Personally, the one thing I’ve always wanted is to play games that come to PS4 / PC etc. but not to Switch, such as Ace Combat, F1, Forza, Killer Instinct, or even Micro Machines (possibly not the best choice, but still not on Switch). Nice to know that all the options are there. I’ll still have a Switch but one way or another it’s definitely in competition with Nintendo regardless of whether Nintendo sees it that way or not - consumers have limited money and ‘most’ are are unlikely to choose two handhelds... or less will at least.
Don't worry, no company would be dumb enough to have their inbuilt controllers not work correctly OH WAIT
I hope this thing succeeds! It may not be for me necessarily, but i think it looks like an interesting device that seems to address a number of things that a portion of the switch user base wants. Something should force nintendo to improve where they need improvements.
While I don’t trust Valve in the slightest when it comes to hardware, I do hope we see higher quality when it comes to this drifting issue. My Xbox Pro Controller (first series), has a bad drift issue.
@FargusPelagius Truly. I’ve been holding out on the announcements for Dark Souls 2 & 3 for the Switch, but now I don’t have to wait, AND I know they will run more smoothly. Valve is winning.
I'll wait to see how this device pans out. Too many folks making some really early decelerations before this thing is actually released.
I'm also a bit skeptical on this being that much of threat to the Switch. Maybe amongst the lot here and other gamers who game both on PC and consoles. But I can't see the casual gamer or a parent of a young child, for that matter, choosing this over a Switch when it comes time for it. But then again, consumers can be a surprising bunch.
Interesting how the first dude talks about how reliable the parts are and then gives himself an out by saying, "I mean, obviously every part will fail at some point..."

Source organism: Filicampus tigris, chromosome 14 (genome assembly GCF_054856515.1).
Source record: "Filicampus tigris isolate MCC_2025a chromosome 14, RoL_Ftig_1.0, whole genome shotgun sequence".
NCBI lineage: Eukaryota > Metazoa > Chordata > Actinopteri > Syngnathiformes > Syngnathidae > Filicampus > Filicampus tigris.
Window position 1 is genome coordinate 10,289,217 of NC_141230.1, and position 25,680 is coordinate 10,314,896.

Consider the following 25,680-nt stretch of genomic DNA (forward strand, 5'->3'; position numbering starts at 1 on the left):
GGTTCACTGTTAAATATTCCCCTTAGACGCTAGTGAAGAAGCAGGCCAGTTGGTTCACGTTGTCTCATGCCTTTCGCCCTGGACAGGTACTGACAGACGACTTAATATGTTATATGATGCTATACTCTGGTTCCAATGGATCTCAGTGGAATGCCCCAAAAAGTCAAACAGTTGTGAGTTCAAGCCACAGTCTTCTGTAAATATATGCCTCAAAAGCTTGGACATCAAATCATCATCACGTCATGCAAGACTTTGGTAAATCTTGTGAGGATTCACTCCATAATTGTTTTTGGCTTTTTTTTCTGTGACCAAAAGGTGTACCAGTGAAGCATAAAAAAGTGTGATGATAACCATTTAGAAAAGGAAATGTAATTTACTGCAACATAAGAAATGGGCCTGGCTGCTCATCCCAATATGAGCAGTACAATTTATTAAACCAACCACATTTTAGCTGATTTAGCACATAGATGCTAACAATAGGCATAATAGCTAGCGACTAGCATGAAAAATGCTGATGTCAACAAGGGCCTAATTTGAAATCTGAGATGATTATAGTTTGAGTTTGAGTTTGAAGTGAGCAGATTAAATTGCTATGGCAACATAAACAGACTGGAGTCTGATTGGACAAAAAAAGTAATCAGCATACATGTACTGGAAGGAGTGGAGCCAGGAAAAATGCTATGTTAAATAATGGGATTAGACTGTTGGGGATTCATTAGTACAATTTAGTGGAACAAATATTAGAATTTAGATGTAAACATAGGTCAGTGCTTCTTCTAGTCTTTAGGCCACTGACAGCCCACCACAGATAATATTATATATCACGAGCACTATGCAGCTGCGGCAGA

@FTL time will tell, but it's win win for us gamers 😀
But.. it looks kinda ugly. Where’s the slick design? Just a plastic brick..
They look like proper analogue-sticks, I don't think there will be much drift.
They may hope all they want, the fact of the matter is this thing is going to be pack with features that at some point drifting may still occur and occur more often. It's like saying you're opening a mall and hope no thieves are coming. Face facts, they will come, not immediately but it'll happen. Like I said in past post, older devices and controller had less features therefore doesn't suffer from drift as much just like a smaller convenience store which doesn't had much in a way of interesting items therefore doesn't had as big of theft issues compare to a mall or supermarket.
I hope to avoid the drift as long as possible...
That's good. As competition has driven prices lower (good for end consumer) the quality has also pushed the boundaries of acceptability.
Switch analogs are highly susceptible to drift. PS5 analogs are highly susceptible to drift. Xbox Elite controller had a ton of issues too, IIRC.
You can never make any guarantees, and all parts will eventually fail, but good on Valve for at least being mindful of the risk and doing what they can to source more reliable parts.
Well I can say that my OLED Vita that I've had since a week after launch in february 2012, has never had a single drifting issue after more than 2000 hours of use. It can be done.
My Switch Lite, which I've had since march 2020 and I've spent 550 hours plus playing, I've had no drifting issues with either.
But then again I bought a case for both when I bought them, and always keep them in those when not using them to avoid dust and dirt to get into them.